Image taken on May 6, 2015 shows an overweight woman in a mall in Tijuana City, northeast of Mexico.
Night shifts and other lifestyle changes that subject yourself to jet lag on a regular basis may put you at a higher risk of not only developing obesity, but also incurable liver cancer, a new study said Wednesday.
Researchers from the Baylor College of Medicine modeled the effects of chronic jet lag in normal mice who were fed a healthy diet by changing the times the lights went on and off during the night each week.
They found that the mice gained weight and fat, and developed fatty liver disease, which progressed to chronic inflammation and eventually liver cancer in some cases.
The study showed that the jetlagged mice lost normal control of liver metabolism, which included not only the buildup of fat, but also increased production of bile acids, which are produced by the liver to help us digest our food.
Earlier studies have linked high bile acid levels to liver cancer, not only in mice but also in humans.
The researchers found that repeated jet lag disabled one gene called FXR, which keeps bile acid level in the liver within a normal physiological range.
As a result, jetlagged mice lacking the gene had higher bile acid levels and much more liver cancer.
In addition, chronic jet lag overexpressed another gene called CAR that regulates bile acid breakdown and is also known to promote liver cancer. Mice lacking this gene did not get any liver tumors.
The researchers didn't directly study jetlag in humans but they believed these receptors work in a similar manner in humans.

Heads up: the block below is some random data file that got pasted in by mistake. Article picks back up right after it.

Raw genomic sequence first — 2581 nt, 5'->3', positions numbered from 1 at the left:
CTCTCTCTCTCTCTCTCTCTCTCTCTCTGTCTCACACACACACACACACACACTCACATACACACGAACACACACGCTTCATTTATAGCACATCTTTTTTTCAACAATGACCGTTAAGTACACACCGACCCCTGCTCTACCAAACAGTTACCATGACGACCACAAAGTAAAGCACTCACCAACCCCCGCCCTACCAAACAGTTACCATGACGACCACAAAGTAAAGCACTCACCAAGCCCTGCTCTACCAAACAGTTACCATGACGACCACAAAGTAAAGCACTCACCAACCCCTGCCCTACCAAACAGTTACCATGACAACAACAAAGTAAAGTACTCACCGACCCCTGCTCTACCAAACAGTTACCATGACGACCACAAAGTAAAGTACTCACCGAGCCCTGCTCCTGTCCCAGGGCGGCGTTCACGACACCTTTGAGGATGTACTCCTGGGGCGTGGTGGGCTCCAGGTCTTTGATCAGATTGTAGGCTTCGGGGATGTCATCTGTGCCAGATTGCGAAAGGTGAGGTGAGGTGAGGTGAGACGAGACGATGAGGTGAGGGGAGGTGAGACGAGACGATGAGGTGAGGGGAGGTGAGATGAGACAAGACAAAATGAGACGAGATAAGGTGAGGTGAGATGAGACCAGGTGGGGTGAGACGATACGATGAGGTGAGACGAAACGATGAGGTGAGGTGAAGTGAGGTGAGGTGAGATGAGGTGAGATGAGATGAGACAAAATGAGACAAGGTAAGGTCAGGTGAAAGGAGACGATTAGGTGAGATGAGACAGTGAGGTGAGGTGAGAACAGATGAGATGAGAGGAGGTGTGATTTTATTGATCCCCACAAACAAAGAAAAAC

"There is evidence that sleep disruption increases both fatty liver disease and liver cancer risk in humans," said the study, which appeared in the U.S. journal Cancer Cell.
Therefore, "lifestyle changes that generate chronic jet lag can also disrupt the body's internal homeostasis and increase liver cancer risk in humans."
The findings highlighted the importance of healthy lifestyles, said study author Loning Fu, associate professor at Baylor.
"Recent studies have shown that more than 80 percent of the population in the United States adopt a lifestyle that leads to chronic disruption in their sleep schedules," said Fu. "This has also reached an epidemic level in other developed countries, which is coupled with the increase in obesity and liver cancer risk."
The scientists hoped to continue their research to further examine whether drugs interacting with the genes can help to prevent jet lag from affecting bile acid levels in the liver, with the ultimate goal of potentially using them as pharmaceutical strategies to prevent liver cancer in humans.